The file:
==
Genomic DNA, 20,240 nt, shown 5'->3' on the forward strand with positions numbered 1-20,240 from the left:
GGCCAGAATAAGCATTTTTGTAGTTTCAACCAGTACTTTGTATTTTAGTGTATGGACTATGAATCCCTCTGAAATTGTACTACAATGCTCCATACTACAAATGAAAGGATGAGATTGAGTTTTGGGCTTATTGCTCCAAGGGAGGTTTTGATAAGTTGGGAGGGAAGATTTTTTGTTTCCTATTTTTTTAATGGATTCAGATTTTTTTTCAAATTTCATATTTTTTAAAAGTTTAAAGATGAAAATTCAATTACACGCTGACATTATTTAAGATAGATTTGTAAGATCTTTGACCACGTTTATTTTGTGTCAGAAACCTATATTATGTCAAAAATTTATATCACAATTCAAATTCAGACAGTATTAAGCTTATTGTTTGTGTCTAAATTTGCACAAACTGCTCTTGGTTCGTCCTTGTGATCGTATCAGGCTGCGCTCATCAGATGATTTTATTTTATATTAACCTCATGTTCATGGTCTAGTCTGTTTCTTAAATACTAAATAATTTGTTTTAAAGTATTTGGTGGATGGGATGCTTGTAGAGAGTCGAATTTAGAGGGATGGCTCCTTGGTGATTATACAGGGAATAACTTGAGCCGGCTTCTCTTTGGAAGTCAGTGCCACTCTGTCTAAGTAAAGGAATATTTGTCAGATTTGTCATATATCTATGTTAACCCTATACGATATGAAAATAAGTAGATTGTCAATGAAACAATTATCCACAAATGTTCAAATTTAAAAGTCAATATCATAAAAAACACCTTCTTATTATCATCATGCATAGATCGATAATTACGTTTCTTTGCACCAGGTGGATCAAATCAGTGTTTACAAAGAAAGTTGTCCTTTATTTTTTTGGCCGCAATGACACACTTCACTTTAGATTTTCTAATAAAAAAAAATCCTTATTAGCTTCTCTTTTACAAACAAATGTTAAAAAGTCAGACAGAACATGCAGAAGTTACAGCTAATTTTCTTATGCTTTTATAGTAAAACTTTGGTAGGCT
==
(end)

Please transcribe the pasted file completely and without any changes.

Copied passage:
Genomic DNA, 20,240 nt, shown 5'->3' on the forward strand with positions numbered 1-20,240 from the left:
GGCCAGAATAAGCATTTTTGTAGTTTCAACCAGTACTTTGTATTTTAGTGTATGGACTATGAATCCCTCTGAAATTGTACTACAATGCTCCATACTACAAATGAAAGGATGAGATTGAGTTTTGGGCTTATTGCTCCAAGGGAGGTTTTGATAAGTTGGGAGGGAAGATTTTTTGTTTCCTATTTTTTTAATGGATTCAGATTTTTTTTCAAATTTCATATTTTTTAAAAGTTTAAAGATGAAAATTCAATTACACGCTGACATTATTTAAGATAGATTTGTAAGATCTTTGACCACGTTTATTTTGTGTCAGAAACCTATATTATGTCAAAAATTTATATCACAATTCAAATTCAGACAGTATTAAGCTTATTGTTTGTGTCTAAATTTGCACAAACTGCTCTTGGTTCGTCCTTGTGATCGTATCAGGCTGCGCTCATCAGATGATTTTATTTTATATTAACCTCATGTTCATGGTCTAGTCTGTTTCTTAAATACTAAATAATTTGTTTTAAAGTATTTGGTGGATGGGATGCTTGTAGAGAGTCGAATTTAGAGGGATGGCTCCTTGGTGATTATACAGGGAATAACTTGAGCCGGCTTCTCTTTGGAAGTCAGTGCCACTCTGTCTAAGTAAAGGAATATTTGTCAGATTTGTCATATATCTATGTTAACCCTATACGATATGAAAATAAGTAGATTGTCAATGAAACAATTATCCACAAATGTTCAAATTTAAAAGTCAATATCATAAAAAACACCTTCTTATTATCATCATGCATAGATCGATAATTACGTTTCTTTGCACCAGGTGGATCAAATCAGTGTTTACAAAGAAAGTTGTCCTTTATTTTTTTGGCCGCAATGACACACTTCACTTTAGATTTTCTAATAAAAAAAAATCCTTATTAGCTTCTCTTTTACAAACAAATGTTAAAAAGTCAGACAGAACATGCAGAAGTTACAGCTAATTTTCTTATGCTTTTATAGTAAAACTTTGGTAGGCT